- organise your own uploaded photos into folders. Again, this may be handy if you upload a tonne of images. But you can also go through your existing uploaded images and delete the ones you don’t want to cut down the overwhelm. You can also copy an image between graphics, i.e. open the graphic with the image you want, select it, then Ctrl C to copy; go back to your new canvas, and press Ctrl V to paste.
- up to 30 team members. Solopreneur? As I said earlier, you can have up to 10 team members for free. You don’t need this.
Here are the important questions to ask:
How do I decide – free or paid Canva?
- how often do you use it?
- are there more than 10 other people you’ll need to access it on a regular basis? (You can always share a link if you need to share occasionally
- how many social media platforms do you use regularly? and do you specifically need your graphics in different layouts, or can you get away with simply centring the text so that the one graphic is adaptable to different situations?
- how complex is your branding, and do you have more than one brand that you need to create graphics for?
Only YOU can answer these questions for yourself and your circumstances. But if you decide that a paid graphics program is what you desperately need because it allows you the flexibility, then you need to consider other paid options as well.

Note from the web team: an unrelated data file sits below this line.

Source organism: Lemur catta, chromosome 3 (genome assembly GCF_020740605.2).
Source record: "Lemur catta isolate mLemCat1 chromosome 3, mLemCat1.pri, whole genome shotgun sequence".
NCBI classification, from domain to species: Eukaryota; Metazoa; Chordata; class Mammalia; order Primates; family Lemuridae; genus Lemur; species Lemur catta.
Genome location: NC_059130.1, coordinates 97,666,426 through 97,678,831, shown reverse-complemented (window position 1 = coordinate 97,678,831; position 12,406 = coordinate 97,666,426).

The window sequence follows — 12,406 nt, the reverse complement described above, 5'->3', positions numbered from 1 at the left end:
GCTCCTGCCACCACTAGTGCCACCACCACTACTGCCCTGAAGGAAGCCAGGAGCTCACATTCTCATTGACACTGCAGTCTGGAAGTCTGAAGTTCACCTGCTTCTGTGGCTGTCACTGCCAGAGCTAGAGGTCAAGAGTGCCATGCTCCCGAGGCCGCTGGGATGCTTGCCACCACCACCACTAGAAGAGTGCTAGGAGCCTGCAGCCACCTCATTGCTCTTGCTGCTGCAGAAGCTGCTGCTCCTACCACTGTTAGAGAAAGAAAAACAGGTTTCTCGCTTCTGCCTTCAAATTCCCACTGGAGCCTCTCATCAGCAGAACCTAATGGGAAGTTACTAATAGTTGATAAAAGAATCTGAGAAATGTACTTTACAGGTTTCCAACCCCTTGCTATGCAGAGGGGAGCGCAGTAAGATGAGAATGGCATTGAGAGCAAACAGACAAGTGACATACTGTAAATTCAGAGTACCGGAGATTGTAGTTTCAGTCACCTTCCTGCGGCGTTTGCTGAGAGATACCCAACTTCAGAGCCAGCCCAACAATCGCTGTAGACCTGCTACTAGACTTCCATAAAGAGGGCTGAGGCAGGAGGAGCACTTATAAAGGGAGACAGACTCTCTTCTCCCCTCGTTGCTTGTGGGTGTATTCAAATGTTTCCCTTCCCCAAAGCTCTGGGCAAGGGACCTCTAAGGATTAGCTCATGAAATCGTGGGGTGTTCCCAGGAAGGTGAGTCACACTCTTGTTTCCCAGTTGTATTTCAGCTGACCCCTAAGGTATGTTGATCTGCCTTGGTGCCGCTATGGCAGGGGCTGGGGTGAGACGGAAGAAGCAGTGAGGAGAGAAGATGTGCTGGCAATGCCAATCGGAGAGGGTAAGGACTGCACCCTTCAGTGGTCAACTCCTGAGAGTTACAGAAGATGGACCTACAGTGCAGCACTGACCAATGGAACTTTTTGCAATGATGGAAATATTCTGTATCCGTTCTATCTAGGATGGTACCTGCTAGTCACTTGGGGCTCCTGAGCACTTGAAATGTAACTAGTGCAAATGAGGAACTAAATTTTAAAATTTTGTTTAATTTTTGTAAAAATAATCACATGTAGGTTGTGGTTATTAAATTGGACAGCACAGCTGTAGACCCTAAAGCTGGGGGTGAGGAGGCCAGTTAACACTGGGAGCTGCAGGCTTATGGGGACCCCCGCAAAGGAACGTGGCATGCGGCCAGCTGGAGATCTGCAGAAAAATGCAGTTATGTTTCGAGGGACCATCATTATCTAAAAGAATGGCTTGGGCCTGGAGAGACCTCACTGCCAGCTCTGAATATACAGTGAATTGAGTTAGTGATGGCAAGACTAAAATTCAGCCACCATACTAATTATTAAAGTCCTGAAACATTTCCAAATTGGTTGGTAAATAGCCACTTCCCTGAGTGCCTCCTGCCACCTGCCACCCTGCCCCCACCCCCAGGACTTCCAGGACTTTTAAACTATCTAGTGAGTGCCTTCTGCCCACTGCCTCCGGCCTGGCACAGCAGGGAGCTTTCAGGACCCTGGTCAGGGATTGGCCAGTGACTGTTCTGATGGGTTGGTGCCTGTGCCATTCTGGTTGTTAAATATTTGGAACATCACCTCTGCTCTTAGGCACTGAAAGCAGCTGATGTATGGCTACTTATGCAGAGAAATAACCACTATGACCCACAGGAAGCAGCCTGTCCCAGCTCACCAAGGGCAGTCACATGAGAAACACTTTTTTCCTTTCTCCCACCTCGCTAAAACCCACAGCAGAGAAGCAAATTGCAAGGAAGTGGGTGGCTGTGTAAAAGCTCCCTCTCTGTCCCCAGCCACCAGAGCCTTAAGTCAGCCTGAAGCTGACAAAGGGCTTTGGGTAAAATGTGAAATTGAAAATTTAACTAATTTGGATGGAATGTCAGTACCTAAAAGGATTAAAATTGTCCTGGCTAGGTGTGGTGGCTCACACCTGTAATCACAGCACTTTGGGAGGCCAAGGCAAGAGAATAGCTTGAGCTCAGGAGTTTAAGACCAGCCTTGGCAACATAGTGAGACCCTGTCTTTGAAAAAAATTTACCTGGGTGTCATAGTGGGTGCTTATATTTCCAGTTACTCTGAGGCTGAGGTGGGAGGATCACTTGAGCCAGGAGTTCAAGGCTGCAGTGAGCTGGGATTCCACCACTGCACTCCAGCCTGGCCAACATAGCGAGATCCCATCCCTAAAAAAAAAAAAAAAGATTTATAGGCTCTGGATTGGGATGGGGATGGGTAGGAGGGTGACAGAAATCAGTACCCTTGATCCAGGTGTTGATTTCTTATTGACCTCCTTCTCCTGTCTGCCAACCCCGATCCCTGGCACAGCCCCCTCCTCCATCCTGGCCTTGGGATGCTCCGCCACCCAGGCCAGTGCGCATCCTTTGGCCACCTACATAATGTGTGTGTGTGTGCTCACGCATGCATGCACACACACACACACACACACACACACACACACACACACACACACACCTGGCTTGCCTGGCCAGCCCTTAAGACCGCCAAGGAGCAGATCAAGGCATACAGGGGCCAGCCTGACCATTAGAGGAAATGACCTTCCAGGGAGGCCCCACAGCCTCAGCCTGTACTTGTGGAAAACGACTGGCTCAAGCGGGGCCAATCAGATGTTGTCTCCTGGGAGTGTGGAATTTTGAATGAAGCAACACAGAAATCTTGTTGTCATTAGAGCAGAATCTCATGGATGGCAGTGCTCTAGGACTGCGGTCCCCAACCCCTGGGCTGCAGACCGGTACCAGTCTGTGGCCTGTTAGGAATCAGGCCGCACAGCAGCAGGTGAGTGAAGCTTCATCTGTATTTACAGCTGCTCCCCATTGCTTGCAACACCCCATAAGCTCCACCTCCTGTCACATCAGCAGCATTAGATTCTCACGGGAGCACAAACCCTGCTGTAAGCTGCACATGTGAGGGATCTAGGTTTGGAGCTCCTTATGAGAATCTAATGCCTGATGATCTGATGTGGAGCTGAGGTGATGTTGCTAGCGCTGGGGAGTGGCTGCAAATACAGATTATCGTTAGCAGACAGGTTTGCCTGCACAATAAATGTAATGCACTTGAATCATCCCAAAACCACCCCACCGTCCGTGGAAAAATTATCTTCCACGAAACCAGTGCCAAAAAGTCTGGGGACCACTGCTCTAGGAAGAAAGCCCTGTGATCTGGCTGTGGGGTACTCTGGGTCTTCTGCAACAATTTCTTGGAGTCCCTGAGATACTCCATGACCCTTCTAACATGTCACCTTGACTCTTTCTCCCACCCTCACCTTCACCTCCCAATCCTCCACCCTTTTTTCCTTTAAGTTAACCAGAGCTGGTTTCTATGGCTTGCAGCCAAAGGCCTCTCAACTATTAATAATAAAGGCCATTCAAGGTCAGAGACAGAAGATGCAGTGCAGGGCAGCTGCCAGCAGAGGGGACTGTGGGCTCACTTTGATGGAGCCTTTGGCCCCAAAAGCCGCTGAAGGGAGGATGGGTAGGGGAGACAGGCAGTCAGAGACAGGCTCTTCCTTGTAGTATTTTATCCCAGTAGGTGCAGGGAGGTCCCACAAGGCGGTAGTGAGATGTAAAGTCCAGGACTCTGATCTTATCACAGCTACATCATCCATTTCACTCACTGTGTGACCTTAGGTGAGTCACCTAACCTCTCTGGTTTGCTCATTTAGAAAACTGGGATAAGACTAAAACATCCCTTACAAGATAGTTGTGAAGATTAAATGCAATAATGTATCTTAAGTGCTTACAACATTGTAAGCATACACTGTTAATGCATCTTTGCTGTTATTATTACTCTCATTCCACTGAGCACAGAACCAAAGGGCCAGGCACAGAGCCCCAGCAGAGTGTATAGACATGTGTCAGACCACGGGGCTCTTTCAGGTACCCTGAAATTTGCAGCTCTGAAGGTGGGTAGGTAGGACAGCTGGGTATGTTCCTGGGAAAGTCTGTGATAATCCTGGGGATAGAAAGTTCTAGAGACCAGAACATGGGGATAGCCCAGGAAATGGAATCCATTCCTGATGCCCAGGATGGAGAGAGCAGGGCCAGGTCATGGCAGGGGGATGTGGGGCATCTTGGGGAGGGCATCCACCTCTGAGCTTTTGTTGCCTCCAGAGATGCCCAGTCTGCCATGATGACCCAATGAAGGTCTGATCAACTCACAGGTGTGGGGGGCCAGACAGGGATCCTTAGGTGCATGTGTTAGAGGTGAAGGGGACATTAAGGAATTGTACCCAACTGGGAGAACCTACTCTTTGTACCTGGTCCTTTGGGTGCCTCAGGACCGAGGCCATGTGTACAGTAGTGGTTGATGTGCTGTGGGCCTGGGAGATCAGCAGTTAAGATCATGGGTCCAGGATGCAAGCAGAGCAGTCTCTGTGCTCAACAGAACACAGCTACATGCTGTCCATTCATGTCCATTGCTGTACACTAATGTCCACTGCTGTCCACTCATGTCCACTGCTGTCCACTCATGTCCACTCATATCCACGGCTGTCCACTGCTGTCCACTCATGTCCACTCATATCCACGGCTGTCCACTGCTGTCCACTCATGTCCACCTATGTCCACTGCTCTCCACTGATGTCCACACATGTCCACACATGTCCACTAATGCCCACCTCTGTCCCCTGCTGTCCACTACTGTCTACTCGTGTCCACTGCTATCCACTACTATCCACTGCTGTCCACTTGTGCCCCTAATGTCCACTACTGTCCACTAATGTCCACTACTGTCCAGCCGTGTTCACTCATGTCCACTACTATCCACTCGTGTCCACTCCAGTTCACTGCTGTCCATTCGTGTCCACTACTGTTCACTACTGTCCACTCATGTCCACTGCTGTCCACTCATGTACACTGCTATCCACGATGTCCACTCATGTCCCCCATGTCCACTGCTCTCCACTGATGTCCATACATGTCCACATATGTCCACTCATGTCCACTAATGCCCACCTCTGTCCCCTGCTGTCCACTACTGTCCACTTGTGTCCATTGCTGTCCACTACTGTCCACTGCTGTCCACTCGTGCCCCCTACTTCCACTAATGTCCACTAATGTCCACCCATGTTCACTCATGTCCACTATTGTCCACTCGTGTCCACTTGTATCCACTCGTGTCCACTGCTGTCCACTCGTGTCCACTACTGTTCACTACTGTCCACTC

While I agree that Canva is great (it truly is! for so many reasons), it’s still very much focused on creating graphics (images + text + shapes). That means that it’s not good at other things, such as image editing. If you need free image-editing, then Pixlr or BeFunky are perfect. And I can’t go past Gravit Designer for creating and editing vectors for free.
So if you wish to combine any or all of those things, there are a few paid options. Several of the free programs noted above have paid versions with some excellent add-on capabilities. However, my best advice of all is to bite the bullet and step up your game – and go for Adobe Creative Cloud (yes, hang out with the big guns). It includes Lightroom CC, and Photoshop CC, and the basic version is $14.29/month (charged annually, = $171.48). Although it’s slightly more than the $12.95/month for Canva For Work, you will get waaaaay more functionality out of it, when you’re ready to step up.
If you still don’t know what Canva’s all about (or you’ve dipped your toe in the water but you still need to find the courage to dive in), join my free 5-day Canva challenge, and I guarantee you’ll learn a heap about this great free tool! You can sign up here – http://bit.lyConquerCanva7. (And even if you miss this round, you’ll be on board ready to go for the next one – I run this challenge several times a year, and it includes a private Facebook group for instant feedback on what you’ve made! SO get over there now.)
See you there!